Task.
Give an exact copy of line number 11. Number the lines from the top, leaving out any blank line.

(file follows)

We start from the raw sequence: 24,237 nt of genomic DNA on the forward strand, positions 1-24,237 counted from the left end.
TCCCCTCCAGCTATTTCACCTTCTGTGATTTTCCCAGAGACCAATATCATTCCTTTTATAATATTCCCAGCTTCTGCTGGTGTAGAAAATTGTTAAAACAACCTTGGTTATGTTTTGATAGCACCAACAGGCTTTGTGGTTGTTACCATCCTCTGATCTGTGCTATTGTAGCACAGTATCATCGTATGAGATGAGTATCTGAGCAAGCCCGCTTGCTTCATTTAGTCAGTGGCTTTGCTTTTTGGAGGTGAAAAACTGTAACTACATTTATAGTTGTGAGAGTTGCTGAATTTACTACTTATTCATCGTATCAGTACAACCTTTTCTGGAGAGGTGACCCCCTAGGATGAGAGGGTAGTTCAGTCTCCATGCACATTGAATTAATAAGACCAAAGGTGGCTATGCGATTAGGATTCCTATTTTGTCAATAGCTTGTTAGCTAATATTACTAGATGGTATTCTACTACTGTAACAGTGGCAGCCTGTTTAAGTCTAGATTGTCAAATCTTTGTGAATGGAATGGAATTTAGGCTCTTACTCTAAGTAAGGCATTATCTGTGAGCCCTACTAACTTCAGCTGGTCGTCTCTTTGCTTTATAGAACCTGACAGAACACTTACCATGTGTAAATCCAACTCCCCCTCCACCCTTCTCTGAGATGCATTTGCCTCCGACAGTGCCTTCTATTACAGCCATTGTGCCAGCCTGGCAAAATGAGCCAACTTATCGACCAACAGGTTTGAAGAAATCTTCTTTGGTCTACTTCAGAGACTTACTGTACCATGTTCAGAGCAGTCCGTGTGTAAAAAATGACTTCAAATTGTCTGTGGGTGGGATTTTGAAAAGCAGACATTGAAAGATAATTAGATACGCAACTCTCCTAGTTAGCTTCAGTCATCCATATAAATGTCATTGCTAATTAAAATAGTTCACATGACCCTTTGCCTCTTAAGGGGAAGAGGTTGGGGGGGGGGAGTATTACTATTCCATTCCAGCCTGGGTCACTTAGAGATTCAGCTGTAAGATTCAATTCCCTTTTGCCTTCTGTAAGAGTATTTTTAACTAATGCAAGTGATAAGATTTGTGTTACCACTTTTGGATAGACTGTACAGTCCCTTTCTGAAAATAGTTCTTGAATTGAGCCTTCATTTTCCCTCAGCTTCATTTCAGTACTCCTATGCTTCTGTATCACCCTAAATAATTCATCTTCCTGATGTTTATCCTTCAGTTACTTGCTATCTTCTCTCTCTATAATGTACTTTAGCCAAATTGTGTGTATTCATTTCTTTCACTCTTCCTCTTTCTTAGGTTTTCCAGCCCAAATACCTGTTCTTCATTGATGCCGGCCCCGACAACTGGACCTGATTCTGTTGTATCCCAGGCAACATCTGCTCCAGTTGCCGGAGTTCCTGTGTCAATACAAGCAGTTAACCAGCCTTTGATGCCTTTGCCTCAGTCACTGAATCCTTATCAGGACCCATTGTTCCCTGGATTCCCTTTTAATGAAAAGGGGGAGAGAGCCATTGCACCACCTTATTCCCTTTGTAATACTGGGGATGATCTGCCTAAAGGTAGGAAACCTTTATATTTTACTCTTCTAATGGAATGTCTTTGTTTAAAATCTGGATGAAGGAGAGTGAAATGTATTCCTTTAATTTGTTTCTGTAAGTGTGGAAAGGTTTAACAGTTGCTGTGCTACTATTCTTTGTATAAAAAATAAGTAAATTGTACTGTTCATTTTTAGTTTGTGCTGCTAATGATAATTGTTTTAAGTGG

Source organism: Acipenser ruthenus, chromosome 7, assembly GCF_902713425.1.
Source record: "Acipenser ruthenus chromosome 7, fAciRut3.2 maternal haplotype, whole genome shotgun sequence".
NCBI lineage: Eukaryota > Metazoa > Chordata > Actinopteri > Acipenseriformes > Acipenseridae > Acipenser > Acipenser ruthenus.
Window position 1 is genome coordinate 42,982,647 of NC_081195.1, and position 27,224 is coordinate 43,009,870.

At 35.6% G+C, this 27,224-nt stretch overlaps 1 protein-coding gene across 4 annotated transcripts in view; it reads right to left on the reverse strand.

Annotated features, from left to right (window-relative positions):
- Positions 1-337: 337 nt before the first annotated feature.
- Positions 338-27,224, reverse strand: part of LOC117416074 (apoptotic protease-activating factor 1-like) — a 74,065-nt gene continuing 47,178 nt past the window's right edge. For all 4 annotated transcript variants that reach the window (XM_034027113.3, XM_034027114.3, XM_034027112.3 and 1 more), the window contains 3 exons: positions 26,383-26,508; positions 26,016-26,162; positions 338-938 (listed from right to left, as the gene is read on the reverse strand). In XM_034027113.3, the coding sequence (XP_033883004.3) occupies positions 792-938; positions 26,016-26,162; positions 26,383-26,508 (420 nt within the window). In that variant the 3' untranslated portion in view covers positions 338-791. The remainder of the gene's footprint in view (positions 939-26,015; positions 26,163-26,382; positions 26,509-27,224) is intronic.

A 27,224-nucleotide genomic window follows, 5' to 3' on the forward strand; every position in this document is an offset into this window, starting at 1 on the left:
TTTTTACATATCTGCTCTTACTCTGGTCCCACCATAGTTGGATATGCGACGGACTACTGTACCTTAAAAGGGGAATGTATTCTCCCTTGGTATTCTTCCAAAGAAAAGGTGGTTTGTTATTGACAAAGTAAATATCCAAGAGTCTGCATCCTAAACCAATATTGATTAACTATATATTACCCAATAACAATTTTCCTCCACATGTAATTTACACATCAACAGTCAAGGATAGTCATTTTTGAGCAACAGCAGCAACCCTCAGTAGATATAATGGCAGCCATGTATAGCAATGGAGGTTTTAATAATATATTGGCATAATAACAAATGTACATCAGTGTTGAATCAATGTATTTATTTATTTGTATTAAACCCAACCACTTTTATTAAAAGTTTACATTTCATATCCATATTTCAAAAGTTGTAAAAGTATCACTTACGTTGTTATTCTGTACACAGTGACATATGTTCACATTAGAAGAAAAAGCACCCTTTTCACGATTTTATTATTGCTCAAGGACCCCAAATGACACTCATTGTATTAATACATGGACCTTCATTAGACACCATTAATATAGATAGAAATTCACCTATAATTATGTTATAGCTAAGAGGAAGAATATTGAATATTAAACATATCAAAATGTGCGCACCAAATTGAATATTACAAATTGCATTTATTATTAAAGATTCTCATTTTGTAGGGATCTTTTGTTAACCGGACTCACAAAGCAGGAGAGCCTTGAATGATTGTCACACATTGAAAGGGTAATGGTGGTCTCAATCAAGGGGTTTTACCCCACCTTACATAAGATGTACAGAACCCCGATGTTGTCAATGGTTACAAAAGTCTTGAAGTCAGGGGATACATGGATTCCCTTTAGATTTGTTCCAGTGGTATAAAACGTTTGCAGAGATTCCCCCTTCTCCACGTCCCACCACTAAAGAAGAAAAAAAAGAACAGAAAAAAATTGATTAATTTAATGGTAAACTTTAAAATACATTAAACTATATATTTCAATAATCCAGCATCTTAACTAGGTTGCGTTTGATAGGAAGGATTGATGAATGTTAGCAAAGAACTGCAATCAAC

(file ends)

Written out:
A 27,224-nucleotide genomic window follows, 5' to 3' on the forward strand; every position in this document is an offset into this window, starting at 1 on the left: